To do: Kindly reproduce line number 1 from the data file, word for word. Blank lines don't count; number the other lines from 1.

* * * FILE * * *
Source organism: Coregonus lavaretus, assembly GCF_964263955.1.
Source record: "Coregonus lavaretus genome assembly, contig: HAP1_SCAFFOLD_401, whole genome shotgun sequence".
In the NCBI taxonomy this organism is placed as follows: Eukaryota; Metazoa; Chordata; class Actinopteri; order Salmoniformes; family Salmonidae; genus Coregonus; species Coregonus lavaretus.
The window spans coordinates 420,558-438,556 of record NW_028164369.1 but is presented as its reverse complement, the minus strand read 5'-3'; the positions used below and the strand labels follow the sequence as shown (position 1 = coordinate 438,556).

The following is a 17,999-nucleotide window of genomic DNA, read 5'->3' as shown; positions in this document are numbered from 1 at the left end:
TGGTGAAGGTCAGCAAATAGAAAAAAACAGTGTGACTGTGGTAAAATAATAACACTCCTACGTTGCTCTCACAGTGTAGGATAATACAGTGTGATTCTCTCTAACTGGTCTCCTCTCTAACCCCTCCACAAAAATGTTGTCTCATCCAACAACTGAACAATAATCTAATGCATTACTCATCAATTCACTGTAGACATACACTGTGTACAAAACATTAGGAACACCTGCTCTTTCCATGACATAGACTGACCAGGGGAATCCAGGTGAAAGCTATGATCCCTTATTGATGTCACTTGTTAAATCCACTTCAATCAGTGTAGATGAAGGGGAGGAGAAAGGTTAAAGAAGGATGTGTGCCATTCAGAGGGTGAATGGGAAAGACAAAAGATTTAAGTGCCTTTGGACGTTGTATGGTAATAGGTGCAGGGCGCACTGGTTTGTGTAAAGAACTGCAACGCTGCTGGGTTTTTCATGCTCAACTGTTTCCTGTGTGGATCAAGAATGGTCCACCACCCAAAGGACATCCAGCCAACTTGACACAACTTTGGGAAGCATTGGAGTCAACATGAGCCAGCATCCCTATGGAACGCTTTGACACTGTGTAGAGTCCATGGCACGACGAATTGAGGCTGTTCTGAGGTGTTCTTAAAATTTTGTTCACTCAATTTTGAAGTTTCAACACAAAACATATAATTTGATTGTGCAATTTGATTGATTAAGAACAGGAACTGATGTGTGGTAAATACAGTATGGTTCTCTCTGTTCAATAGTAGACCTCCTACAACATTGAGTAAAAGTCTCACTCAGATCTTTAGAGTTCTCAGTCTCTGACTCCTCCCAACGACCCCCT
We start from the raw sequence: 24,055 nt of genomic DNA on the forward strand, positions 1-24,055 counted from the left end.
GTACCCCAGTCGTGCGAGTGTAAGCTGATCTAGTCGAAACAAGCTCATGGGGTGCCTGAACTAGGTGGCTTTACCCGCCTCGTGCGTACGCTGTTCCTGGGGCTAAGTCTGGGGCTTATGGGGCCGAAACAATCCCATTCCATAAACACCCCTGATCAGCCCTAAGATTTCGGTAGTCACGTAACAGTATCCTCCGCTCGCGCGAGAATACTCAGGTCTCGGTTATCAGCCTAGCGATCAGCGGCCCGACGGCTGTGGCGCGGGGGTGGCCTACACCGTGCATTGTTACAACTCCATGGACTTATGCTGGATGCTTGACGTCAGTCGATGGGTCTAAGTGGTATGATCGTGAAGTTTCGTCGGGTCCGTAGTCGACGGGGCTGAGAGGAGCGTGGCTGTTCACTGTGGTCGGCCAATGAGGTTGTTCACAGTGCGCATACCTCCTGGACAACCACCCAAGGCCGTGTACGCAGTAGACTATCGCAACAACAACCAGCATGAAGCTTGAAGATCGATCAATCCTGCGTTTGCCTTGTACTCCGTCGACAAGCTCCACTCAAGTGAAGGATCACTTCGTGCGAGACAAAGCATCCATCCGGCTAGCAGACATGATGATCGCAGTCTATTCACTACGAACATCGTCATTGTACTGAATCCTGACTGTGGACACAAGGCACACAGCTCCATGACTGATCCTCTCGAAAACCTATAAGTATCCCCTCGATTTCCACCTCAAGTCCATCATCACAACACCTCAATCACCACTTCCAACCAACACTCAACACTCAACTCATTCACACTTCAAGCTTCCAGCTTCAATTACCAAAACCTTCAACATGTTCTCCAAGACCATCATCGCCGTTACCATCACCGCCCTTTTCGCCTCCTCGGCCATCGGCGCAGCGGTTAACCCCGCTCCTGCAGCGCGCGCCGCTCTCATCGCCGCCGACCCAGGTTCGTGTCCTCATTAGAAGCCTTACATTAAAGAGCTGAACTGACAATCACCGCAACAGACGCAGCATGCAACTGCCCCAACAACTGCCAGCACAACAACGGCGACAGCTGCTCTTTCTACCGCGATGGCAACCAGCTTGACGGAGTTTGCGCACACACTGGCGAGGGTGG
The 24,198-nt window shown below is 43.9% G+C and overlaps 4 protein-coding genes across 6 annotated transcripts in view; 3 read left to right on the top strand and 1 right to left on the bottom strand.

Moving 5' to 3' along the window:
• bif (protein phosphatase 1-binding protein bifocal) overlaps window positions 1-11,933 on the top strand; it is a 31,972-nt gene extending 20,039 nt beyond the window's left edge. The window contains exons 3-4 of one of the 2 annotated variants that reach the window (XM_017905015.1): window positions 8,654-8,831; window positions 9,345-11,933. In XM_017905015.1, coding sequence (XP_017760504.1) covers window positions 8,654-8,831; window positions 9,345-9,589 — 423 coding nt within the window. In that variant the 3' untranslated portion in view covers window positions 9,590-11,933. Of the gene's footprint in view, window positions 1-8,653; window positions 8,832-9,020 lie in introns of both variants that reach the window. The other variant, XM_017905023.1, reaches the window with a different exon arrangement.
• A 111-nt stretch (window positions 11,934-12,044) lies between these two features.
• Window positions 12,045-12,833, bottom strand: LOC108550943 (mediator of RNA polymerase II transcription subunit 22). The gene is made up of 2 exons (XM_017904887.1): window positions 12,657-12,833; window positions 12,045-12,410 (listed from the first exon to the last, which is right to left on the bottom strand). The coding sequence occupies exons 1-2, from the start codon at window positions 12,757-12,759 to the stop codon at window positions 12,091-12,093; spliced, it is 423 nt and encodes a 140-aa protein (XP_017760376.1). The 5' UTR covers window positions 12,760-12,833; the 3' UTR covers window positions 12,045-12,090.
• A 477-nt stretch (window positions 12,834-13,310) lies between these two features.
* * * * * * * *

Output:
Source organism: Coregonus lavaretus, assembly GCF_964263955.1.